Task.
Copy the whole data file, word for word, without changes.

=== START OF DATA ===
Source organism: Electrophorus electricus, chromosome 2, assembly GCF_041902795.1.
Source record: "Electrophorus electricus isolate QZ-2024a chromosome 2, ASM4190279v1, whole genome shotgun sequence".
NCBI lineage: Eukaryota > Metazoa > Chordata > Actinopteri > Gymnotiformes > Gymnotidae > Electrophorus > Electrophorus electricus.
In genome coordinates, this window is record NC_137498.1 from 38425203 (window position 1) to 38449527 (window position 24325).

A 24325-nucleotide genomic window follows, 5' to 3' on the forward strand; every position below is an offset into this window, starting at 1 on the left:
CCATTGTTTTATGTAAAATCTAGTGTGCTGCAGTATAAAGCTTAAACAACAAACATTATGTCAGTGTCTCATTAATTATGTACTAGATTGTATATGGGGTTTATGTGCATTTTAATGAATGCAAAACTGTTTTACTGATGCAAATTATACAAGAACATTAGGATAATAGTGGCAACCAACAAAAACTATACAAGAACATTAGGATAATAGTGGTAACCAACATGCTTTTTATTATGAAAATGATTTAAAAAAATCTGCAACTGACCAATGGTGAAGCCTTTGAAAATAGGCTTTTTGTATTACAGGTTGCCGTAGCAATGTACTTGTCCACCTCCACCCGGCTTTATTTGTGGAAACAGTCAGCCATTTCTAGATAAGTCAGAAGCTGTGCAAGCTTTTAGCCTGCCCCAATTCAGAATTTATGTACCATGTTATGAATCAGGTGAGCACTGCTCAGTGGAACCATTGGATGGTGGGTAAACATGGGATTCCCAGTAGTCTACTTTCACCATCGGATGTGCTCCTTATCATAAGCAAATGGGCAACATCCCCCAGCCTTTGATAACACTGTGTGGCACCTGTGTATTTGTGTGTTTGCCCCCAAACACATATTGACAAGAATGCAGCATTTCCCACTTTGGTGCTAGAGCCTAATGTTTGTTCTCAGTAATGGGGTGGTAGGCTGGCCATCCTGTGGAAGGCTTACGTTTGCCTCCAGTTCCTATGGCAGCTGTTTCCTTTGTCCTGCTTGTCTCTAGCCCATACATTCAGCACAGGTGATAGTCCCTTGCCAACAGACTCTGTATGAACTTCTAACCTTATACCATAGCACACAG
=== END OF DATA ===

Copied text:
Source organism: Electrophorus electricus, chromosome 2, assembly GCF_041902795.1.
Source record: "Electrophorus electricus isolate QZ-2024a chromosome 2, ASM4190279v1, whole genome shotgun sequence".
NCBI lineage: Eukaryota > Metazoa > Chordata > Actinopteri > Gymnotiformes > Gymnotidae > Electrophorus > Electrophorus electricus.
In genome coordinates, this window is record NC_137498.1 from 38425203 (window position 1) to 38449527 (window position 24325).

A 24325-nucleotide genomic window follows, 5' to 3' on the forward strand; every position below is an offset into this window, starting at 1 on the left:
CCATTGTTTTATGTAAAATCTAGTGTGCTGCAGTATAAAGCTTAAACAACAAACATTATGTCAGTGTCTCATTAATTATGTACTAGATTGTATATGGGGTTTATGTGCATTTTAATGAATGCAAAACTGTTTTACTGATGCAAATTATACAAGAACATTAGGATAATAGTGGCAACCAACAAAAACTATACAAGAACATTAGGATAATAGTGGTAACCAACATGCTTTTTATTATGAAAATGATTTAAAAAAATCTGCAACTGACCAATGGTGAAGCCTTTGAAAATAGGCTTTTTGTATTACAGGTTGCCGTAGCAATGTACTTGTCCACCTCCACCCGGCTTTATTTGTGGAAACAGTCAGCCATTTCTAGATAAGTCAGAAGCTGTGCAAGCTTTTAGCCTGCCCCAATTCAGAATTTATGTACCATGTTATGAATCAGGTGAGCACTGCTCAGTGGAACCATTGGATGGTGGGTAAACATGGGATTCCCAGTAGTCTACTTTCACCATCGGATGTGCTCCTTATCATAAGCAAATGGGCAACATCCCCCAGCCTTTGATAACACTGTGTGGCACCTGTGTATTTGTGTGTTTGCCCCCAAACACATATTGACAAGAATGCAGCATTTCCCACTTTGGTGCTAGAGCCTAATGTTTGTTCTCAGTAATGGGGTGGTAGGCTGGCCATCCTGTGGAAGGCTTACGTTTGCCTCCAGTTCCTATGGCAGCTGTTTCCTTTGTCCTGCTTGTCTCTAGCCCATACATTCAGCACAGGTGATAGTCCCTTGCCAACAGACTCTGTATGAACTTCTAACCTTATACCATAGCACACAG